Felix Alexander was a promising 17-year-old sixth form student when, last year, he threw himself under a train near his home town of Worcester after years of bullying by other teenagers. In an open letter published in the local newspaper, his grieving mother Lucy explained that cyberbullying, which often accompanies other forms of harassment and bullying, had contributed to his extreme unhappiness.
She urged others: “Be that one person prepared to stand up to unkindness. You will never regret being a good friend. I have been told that ‘everyone says things they don’t mean on social media’. Unkindness is dismissed as ‘banter’ and because they cannot see the effect of their words they do not believe there is one.”
Mrs Alexander went on to explain that she had tried to get her son to stop using social media as it was causing him so much distress, but that just isolated him further. So she was trying to get the message across that everyone has a collective responsibility to help prevent other young lives being lost.
Research meets theatre
Dr Ellen Helsper, Associate Professor at LSE’s Media and Communications Department and an expert on online interactions, is feeding her research into the script of a West End play due to be performed in October 2017. Cookies, to be staged at the Theatre Royal Haymarket, has been formally endorsed by Dame Judi Dench as a way of “addressing the issues associated with cyberbullying.”
The Theatre Royal Haymarket Masterclass Trust and the anti-bullying charity Kidscape, worked with students from four London sixth form colleges to create the play through a series of theatre-based workshops which helped provide fresh material for the script. This will then be performed by professional actors.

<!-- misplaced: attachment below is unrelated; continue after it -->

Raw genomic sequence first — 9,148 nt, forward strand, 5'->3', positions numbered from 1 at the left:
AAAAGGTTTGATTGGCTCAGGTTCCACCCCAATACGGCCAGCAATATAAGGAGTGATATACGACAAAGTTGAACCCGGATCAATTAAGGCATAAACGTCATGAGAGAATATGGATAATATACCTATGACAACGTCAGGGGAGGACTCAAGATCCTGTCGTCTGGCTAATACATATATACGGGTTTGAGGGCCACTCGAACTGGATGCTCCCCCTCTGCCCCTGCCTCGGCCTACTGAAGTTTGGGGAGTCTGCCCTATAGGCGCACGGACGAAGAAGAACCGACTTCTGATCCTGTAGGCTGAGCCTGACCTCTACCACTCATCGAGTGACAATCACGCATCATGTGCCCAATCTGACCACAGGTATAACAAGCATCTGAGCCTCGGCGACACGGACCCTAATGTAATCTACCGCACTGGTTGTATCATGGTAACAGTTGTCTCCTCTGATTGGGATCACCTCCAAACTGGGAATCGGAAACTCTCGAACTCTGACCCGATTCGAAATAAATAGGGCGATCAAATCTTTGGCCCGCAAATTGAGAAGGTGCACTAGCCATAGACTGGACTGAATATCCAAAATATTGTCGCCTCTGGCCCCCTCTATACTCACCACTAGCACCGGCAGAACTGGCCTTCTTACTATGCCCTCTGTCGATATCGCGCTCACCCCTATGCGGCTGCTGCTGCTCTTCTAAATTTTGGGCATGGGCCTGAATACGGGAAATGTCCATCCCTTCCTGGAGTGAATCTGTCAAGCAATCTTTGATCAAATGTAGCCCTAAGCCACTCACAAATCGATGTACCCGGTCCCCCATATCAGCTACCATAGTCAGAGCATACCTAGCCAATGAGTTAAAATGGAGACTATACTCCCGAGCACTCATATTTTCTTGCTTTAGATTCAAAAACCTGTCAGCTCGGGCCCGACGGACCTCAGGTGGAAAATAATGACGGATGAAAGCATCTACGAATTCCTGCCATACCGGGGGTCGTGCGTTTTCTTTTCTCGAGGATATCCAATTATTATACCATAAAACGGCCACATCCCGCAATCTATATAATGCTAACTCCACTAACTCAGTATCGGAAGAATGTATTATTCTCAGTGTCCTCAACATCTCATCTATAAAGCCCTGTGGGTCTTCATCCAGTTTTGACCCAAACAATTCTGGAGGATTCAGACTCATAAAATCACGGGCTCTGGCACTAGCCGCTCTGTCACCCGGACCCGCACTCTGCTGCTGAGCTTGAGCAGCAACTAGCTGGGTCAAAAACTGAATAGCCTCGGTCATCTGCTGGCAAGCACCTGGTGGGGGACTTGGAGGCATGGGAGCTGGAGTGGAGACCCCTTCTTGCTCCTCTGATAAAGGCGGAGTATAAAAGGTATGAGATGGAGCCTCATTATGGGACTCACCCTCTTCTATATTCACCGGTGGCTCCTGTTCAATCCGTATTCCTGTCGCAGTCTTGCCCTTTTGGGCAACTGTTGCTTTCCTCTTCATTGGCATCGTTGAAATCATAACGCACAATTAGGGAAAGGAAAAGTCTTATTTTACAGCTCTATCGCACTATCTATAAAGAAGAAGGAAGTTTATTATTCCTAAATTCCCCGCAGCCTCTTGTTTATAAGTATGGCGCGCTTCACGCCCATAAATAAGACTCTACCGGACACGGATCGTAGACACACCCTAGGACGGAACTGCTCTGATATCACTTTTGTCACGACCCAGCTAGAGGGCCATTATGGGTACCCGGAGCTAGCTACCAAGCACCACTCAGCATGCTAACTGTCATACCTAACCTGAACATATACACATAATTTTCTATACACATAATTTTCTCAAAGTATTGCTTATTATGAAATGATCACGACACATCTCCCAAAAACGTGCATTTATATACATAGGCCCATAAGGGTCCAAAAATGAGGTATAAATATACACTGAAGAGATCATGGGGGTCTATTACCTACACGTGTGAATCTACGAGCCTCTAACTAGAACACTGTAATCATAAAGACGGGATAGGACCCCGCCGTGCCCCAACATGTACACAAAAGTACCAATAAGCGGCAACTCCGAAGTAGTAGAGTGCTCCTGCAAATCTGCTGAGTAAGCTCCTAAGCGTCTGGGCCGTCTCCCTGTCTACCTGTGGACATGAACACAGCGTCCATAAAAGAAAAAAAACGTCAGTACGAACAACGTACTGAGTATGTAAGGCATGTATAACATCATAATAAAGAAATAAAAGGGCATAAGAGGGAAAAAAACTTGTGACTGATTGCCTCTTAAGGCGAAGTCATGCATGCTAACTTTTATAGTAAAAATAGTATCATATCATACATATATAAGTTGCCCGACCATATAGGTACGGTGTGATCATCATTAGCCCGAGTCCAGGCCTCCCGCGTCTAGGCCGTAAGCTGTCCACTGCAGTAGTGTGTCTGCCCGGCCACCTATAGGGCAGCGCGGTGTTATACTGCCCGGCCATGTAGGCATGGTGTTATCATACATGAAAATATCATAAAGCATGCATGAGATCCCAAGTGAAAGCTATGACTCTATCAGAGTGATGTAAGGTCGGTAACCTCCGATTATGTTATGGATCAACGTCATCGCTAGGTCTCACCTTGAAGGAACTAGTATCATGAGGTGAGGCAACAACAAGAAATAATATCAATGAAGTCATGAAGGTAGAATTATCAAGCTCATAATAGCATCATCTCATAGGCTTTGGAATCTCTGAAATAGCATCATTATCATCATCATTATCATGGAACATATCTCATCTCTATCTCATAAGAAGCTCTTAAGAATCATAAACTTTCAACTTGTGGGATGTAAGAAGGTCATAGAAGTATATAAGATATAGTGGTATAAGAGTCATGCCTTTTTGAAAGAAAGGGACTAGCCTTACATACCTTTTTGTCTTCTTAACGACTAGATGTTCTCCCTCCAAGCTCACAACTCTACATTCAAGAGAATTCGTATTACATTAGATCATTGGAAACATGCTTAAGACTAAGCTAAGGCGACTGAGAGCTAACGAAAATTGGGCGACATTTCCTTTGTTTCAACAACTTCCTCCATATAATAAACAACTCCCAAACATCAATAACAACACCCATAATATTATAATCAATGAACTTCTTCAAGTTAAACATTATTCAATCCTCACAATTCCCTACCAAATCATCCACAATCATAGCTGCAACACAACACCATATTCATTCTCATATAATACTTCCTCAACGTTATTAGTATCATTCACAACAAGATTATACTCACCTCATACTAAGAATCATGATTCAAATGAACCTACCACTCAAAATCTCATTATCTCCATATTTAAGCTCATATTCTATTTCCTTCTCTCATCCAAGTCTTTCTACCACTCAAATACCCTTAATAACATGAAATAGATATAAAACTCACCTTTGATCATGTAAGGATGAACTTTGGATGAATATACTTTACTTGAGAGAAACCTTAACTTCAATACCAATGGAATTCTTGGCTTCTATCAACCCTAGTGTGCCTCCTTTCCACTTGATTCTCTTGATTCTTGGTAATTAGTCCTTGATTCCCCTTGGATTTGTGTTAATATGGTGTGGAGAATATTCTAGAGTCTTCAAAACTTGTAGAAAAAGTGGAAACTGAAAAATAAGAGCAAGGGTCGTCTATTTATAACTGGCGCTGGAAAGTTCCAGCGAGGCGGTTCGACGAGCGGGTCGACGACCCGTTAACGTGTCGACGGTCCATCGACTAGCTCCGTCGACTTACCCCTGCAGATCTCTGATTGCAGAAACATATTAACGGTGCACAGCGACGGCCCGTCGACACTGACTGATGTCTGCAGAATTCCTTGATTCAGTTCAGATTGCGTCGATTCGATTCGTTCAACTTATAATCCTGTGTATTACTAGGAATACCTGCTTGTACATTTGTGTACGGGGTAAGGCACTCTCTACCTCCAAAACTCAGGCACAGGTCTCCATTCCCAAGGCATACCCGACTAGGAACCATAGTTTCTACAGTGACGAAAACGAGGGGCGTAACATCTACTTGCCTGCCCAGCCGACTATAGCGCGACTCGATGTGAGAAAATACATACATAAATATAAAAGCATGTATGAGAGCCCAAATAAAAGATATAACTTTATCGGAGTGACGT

Dr Helsper played an active role as an expert advisor, working with the director, writer and producer and attending the workshops.She explained: “In the workshops it was very clear that young people often don’t realise that some of the things that they’re doing, that make them popular with their friends or that seem just like fun can have a really big impact on the person on the receiving end. I saw slow change in awareness, that this is not something that is just done by evil people, sometimes we do it without even realising. It’s something that is part of our everyday lives and we are often bystanders. By not interfering or not recognising it, we are part of creating a world in which it is possible."
"What we are trying to do is create awareness amongst young people, to have them feel what it’s like to be on both sides and why you might or might not do something when you’re a bystander. We also want to help create a better understanding for parents who have no idea that this is going on, and teachers who might not really understand the ins and outs of this, but also for everyonewho comes to see it.”
As well as two performances on 29 October, with possibly more in the pipeline, the aim is to film it for streaming during anti-bullying week – an annual UK event which aims to raise awareness of bullying in schools and elsewhere – on 13 November. Schools and colleges across the UK are expected to take part in the Q&A via social media platforms linked to the project’s website.
Organisers hope to reach tens of thousands of teenagers; they quote the example of the Royal Shakespeare Company’s Richard III which was streamed to more than 30,000 schoolchildren in the UK and beyond in November 2016 with a live Q&A with actor David Tennant and RSC Artistic Director Gregory Doran.